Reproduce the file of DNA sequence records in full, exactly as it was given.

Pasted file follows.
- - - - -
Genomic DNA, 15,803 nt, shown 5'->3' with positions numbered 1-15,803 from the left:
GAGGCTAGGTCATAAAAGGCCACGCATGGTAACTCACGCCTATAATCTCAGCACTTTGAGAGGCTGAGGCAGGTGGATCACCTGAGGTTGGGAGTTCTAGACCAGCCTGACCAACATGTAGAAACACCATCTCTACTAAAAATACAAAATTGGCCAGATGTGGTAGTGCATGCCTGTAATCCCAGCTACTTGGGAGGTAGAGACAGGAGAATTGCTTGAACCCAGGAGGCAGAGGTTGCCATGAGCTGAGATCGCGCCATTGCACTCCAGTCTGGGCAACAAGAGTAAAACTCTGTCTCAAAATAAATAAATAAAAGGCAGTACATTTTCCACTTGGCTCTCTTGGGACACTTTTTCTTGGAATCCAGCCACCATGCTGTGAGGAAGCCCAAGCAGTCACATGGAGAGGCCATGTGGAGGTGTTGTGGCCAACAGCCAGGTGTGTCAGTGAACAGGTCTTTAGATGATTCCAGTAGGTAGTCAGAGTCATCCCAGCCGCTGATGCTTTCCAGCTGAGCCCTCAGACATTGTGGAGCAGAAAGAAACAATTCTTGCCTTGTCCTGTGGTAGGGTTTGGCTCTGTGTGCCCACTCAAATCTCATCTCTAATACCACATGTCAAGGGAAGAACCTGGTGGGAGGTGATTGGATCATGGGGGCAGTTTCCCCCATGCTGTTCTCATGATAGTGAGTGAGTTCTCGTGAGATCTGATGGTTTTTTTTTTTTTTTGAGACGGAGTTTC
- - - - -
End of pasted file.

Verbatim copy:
Genomic DNA, 15,803 nt, shown 5'->3' with positions numbered 1-15,803 from the left:
GAGGCTAGGTCATAAAAGGCCACGCATGGTAACTCACGCCTATAATCTCAGCACTTTGAGAGGCTGAGGCAGGTGGATCACCTGAGGTTGGGAGTTCTAGACCAGCCTGACCAACATGTAGAAACACCATCTCTACTAAAAATACAAAATTGGCCAGATGTGGTAGTGCATGCCTGTAATCCCAGCTACTTGGGAGGTAGAGACAGGAGAATTGCTTGAACCCAGGAGGCAGAGGTTGCCATGAGCTGAGATCGCGCCATTGCACTCCAGTCTGGGCAACAAGAGTAAAACTCTGTCTCAAAATAAATAAATAAAAGGCAGTACATTTTCCACTTGGCTCTCTTGGGACACTTTTTCTTGGAATCCAGCCACCATGCTGTGAGGAAGCCCAAGCAGTCACATGGAGAGGCCATGTGGAGGTGTTGTGGCCAACAGCCAGGTGTGTCAGTGAACAGGTCTTTAGATGATTCCAGTAGGTAGTCAGAGTCATCCCAGCCGCTGATGCTTTCCAGCTGAGCCCTCAGACATTGTGGAGCAGAAAGAAACAATTCTTGCCTTGTCCTGTGGTAGGGTTTGGCTCTGTGTGCCCACTCAAATCTCATCTCTAATACCACATGTCAAGGGAAGAACCTGGTGGGAGGTGATTGGATCATGGGGGCAGTTTCCCCCATGCTGTTCTCATGATAGTGAGTGAGTTCTCGTGAGATCTGATGGTTTTTTTTTTTTTTTGAGACGGAGTTTC